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Funds Address Changing Mix of Proxy Proposals During Crisis
ICI Study Examines 10 Million Fund Proxy Votes from 2007 to 2009
Washington, DC, November 11, 2010 - The 2007–2009 financial crisis altered the mix of proxy proposals that funds must vote on, according to a comprehensive new study from the Investment Company Institute. ICI’s examination of more than 10 million fund votes cast during this period suggests that funds, as they contended with these changes, were guided by the principle of voting for proxy proposals on their merits, in accordance with fund policies and voting guidelines designed to advance the interests of fund shareholders.
The study, Trends in Proxy Voting by Registered Investment Companies, 2007–2009, finds that funds’ approval of all types of shareholder proposals was 50 percent in 2009, up from 35 percent in 2007. This appears to reflect a change in the mix of shareholder proposals toward proposals that advance the economic rights of shareholders, including funds. Notably, these years saw a sharp increase in shareholder proposals seeking the right to call special shareholder meetings and proposals seeking an advisory vote on executive compensation.
“Surveying millions of fund proxy votes reveals a clear picture,” said Investment Company Institute President and CEO Paul Schott Stevens. “Funds adhere to their voting guidelines and cast ballots to advance the interest of their investors.”
Updating ICI’s groundbreaking 2008 research into fund proxy voting, the study provides an overview of the proxy voting process and examines fund proxy votes on proposals from shareholders and management.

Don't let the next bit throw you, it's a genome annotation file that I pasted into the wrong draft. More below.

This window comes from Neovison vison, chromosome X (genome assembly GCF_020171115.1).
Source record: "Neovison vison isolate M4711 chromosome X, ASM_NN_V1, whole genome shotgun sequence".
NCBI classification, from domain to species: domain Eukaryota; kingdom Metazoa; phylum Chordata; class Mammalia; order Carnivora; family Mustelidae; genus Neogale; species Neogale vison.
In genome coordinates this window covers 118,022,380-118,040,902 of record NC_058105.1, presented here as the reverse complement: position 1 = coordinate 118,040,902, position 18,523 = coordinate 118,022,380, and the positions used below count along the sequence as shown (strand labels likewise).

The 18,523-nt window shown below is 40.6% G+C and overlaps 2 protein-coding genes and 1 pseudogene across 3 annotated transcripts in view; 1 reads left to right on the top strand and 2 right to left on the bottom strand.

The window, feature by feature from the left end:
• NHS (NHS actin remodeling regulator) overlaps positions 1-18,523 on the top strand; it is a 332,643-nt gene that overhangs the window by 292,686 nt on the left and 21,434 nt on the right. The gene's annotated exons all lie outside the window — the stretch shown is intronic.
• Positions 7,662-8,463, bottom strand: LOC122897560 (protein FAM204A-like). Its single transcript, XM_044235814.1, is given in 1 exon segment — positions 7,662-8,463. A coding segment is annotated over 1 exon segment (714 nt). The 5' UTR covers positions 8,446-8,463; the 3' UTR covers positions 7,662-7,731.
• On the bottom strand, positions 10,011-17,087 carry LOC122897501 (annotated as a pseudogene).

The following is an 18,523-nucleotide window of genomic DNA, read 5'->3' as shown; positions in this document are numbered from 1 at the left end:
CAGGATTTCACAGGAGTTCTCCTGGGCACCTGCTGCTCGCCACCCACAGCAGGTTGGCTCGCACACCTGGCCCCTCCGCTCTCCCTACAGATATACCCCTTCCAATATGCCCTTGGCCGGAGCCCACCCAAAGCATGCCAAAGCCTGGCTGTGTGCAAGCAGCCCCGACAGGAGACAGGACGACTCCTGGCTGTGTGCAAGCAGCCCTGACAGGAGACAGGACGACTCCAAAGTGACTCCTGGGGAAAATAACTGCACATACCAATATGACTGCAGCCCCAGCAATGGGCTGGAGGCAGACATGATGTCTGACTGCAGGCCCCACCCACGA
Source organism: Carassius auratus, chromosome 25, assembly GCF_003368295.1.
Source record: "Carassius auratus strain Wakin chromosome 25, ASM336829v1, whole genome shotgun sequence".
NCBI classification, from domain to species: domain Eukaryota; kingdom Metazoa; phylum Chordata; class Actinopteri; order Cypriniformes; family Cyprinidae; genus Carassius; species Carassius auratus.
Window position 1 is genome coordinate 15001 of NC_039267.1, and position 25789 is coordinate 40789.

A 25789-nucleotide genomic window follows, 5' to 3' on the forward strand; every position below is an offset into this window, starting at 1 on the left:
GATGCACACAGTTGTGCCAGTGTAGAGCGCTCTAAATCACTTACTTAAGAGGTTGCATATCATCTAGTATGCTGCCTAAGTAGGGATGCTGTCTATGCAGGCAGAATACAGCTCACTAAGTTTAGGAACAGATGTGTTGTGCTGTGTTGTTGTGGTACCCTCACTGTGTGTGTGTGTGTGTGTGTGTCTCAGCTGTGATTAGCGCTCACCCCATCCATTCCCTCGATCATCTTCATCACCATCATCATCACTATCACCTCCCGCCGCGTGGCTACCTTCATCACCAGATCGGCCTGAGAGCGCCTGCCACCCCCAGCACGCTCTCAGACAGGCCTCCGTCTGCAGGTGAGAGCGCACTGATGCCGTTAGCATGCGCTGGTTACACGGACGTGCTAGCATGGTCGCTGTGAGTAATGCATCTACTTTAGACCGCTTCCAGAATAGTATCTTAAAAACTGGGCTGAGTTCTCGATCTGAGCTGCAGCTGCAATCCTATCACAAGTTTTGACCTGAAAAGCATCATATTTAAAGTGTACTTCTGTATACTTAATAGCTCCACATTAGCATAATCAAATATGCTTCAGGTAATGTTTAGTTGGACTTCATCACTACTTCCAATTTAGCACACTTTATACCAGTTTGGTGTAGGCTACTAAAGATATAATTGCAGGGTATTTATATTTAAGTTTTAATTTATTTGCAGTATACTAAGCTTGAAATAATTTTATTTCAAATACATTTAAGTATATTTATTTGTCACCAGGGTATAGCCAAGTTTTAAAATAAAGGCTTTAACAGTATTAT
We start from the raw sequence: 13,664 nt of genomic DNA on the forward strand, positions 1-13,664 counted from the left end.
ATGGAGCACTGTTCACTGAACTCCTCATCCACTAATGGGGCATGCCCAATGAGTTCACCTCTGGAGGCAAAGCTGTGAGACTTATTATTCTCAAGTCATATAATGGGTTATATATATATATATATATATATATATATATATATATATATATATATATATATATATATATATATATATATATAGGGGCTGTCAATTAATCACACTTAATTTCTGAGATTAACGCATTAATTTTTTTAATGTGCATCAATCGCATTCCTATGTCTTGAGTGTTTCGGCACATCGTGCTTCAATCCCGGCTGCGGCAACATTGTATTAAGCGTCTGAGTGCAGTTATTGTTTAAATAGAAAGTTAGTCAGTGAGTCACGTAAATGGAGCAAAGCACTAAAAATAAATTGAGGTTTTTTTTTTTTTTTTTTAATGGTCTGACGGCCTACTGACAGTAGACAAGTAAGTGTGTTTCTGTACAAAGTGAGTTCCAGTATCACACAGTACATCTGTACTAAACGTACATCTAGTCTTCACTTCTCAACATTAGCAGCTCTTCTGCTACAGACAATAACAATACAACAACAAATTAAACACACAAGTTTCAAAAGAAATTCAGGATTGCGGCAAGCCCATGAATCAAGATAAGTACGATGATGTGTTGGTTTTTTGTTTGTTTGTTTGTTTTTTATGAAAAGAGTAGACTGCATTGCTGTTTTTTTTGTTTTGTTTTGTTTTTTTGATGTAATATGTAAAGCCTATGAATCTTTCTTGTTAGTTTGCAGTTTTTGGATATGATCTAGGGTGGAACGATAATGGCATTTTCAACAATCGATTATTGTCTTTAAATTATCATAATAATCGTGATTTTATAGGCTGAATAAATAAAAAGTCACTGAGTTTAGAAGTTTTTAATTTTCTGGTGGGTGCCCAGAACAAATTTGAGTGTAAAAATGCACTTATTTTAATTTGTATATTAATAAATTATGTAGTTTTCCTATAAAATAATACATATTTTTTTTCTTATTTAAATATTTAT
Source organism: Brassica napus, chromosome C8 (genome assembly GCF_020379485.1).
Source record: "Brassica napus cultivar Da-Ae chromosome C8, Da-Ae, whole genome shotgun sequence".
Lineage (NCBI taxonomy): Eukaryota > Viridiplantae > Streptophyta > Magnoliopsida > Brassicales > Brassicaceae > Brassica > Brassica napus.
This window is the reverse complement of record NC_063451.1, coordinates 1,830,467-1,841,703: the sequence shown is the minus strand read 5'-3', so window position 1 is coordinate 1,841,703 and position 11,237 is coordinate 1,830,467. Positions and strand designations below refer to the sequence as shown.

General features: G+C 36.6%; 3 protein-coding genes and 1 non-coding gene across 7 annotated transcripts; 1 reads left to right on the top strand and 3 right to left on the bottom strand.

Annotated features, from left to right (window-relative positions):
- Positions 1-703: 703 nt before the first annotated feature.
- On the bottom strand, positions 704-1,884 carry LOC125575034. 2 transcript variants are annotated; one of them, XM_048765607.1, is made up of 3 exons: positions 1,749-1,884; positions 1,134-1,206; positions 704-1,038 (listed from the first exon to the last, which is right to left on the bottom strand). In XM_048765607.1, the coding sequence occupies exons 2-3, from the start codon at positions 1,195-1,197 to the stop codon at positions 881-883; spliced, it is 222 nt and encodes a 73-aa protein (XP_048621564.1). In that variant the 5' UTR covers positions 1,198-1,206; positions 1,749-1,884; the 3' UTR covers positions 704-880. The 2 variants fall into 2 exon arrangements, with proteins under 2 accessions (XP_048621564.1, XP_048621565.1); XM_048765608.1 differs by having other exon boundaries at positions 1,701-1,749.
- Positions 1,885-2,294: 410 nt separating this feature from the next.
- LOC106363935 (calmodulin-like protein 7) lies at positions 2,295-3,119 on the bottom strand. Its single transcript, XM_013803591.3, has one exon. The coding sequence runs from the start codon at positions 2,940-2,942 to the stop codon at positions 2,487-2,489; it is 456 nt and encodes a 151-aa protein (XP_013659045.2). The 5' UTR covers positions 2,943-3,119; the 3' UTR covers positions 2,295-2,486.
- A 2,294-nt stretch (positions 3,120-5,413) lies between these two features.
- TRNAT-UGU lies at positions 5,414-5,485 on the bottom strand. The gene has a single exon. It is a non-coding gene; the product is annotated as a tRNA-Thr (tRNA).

As in past years, funds voted more than 90 percent of the time in favor of management proposals, almost three-quarters of which concern election of directors. Broadly in line with vote recommendations of proxy advisory firms, funds generally gave high rates of approval to management’s director nominees. However, the proportion of times that funds withheld votes from director nominees increased noticeably from 2007 to 2009. Some funds, to express concerns about executive pay, withheld votes more often from directors on board compensation committees.
Funds also addressed executive compensation in “say-on-pay” votes, a type of proposal that gained prominence during the years of the financial crisis. The report examined funds’ voting in 2009 on two distinct types of proposal:
- Shareholder say-on-pay: In 2009, funds voted nearly 60 percent of the time in favor of shareholder-sponsored say-on-pay proposals. These proposals, which ask management to add an advisory up or down vote on executive compensation to the company’s proxy statement, are a relatively new phenomenon in the United States.
- Management say-on-pay: In 2009, funds voted about 80 percent of the time in favor of management-sponsored say-on-pay proposals. These proposals, which are fundamentally different from shareholder say-on-pay proposals, give shareholders the chance to express approval or disapproval, on an advisory basis, of executive pay packages. Thus, funds expressed disapproval of executive compensation packages nearly 20 percent of the time.
Additionally, the report examines who sponsors shareholder proxy proposals and why. The majority of shareholder proposals are sponsored by a small number of proponents. For example, over the three-year period from 2007 to 2009, shareholders sponsored a total of 1,882 proposals at the 3,000 largest publicly traded U.S. companies. Just 12 separate proponents sponsored about half of these proposals (976 proposals), with three individuals by themselves accounting for nearly 25 percent of all proposals (447 proposals). Remaining shareholder sponsors were much less prolific: 246 other shareholders on average sponsored 3.7 proposals each, or slightly more than one proposal per year.